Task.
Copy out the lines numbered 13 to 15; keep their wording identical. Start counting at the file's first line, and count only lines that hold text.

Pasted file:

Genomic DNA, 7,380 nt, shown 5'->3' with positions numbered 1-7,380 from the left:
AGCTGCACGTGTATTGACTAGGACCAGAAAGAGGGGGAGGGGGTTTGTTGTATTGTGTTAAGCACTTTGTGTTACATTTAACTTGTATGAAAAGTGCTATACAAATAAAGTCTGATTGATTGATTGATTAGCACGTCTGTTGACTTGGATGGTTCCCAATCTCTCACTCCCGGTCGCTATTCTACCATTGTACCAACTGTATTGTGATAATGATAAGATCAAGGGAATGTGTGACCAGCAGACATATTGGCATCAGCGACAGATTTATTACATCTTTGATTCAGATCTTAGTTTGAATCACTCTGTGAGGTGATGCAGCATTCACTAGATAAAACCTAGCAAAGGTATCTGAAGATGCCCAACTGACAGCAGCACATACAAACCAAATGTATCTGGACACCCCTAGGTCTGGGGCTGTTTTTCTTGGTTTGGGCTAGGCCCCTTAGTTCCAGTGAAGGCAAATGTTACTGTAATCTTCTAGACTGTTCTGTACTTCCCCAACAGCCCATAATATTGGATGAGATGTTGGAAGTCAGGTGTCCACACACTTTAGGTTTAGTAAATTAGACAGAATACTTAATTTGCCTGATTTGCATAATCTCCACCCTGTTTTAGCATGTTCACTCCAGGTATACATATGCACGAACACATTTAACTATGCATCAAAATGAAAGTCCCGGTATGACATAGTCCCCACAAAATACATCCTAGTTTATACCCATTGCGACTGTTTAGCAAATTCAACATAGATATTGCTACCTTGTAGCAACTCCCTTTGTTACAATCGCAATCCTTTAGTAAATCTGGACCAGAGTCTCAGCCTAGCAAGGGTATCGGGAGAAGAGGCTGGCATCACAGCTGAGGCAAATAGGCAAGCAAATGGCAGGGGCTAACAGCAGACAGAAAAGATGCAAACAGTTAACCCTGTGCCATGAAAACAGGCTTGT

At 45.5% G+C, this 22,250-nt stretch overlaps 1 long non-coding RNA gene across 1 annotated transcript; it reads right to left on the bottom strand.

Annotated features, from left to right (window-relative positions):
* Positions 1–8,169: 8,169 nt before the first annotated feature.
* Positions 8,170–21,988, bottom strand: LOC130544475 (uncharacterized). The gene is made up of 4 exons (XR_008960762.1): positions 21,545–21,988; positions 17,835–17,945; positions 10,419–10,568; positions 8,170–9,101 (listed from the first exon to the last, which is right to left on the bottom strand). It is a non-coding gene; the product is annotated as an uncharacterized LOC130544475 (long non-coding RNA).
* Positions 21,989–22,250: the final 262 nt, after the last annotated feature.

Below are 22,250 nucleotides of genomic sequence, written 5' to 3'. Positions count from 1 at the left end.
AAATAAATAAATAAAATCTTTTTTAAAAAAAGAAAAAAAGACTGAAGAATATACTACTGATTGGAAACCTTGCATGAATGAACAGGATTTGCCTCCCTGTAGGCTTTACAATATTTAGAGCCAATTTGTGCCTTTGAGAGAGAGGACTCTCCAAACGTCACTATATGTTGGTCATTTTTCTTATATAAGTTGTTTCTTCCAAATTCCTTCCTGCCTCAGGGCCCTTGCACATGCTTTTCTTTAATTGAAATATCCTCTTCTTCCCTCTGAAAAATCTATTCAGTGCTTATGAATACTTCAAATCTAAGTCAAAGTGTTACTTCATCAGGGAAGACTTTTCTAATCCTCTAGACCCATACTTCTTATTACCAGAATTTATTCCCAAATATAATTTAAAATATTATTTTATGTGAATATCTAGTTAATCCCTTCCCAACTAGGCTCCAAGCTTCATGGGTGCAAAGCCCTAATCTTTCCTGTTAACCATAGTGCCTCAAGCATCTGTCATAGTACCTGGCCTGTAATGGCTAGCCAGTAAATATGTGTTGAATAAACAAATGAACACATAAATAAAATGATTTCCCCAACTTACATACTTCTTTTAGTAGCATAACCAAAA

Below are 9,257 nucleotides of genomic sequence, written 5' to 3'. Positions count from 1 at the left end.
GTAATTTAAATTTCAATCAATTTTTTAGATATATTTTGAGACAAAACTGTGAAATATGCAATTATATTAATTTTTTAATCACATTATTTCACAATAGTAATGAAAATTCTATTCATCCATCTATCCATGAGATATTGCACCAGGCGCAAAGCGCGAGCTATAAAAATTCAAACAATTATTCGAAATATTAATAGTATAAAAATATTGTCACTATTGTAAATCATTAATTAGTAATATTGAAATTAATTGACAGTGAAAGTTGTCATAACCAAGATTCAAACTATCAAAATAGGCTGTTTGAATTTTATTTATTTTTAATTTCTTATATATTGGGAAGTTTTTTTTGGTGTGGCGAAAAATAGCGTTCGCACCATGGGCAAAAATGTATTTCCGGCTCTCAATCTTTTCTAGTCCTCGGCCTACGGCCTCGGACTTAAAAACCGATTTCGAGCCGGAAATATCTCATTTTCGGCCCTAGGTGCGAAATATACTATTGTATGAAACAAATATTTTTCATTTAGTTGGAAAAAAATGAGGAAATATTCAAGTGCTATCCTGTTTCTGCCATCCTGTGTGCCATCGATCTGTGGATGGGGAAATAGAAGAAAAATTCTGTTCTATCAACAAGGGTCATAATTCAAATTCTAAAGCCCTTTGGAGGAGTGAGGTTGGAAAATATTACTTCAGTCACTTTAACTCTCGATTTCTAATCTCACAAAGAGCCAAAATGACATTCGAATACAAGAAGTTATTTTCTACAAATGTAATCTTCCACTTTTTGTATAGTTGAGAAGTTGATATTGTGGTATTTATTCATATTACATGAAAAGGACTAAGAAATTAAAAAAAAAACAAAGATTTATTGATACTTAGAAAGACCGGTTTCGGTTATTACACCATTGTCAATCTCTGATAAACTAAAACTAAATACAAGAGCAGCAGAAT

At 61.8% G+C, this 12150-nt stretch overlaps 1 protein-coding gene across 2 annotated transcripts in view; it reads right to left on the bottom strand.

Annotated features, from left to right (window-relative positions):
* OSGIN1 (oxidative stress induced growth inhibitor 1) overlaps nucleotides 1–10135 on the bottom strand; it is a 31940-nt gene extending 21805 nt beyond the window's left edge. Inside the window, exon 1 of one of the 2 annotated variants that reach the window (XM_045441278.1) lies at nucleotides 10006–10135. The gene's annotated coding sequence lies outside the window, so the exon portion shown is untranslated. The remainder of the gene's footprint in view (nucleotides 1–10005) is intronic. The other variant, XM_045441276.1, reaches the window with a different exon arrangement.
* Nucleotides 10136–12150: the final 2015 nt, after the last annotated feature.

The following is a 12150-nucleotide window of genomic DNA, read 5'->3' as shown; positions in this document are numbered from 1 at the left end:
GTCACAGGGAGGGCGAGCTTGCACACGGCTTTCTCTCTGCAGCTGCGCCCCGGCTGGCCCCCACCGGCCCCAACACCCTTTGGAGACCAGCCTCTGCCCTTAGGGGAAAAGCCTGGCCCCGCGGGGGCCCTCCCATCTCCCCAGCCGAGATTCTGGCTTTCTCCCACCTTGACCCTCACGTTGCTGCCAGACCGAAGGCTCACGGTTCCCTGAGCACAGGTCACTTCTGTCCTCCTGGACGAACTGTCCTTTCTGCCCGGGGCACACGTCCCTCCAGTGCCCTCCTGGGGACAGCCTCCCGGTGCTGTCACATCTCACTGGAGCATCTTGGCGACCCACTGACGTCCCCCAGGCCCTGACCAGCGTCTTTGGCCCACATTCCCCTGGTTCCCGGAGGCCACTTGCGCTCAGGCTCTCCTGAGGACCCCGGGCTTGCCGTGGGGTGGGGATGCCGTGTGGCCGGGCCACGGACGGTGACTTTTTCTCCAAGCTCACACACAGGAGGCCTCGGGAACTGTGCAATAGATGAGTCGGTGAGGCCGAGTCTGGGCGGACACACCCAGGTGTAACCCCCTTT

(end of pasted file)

Annotated features, from left to right (window-relative positions):
* OSGIN1 (oxidative stress induced growth inhibitor 1) overlaps nucleotides 1–10135 on the bottom strand; it is a 31940-nt gene extending 21805 nt beyond the window's left edge. Inside the window, exon 1 of one of the 2 annotated variants that reach the window (XM_045441278.1) lies at nucleotides 10006–10135. The gene's annotated coding sequence lies outside the window, so the exon portion shown is untranslated. The remainder of the gene's footprint in view (nucleotides 1–10005) is intronic. The other variant, XM_045441276.1, reaches the window with a different exon arrangement.
* Nucleotides 10136–12150: the final 2015 nt, after the last annotated feature.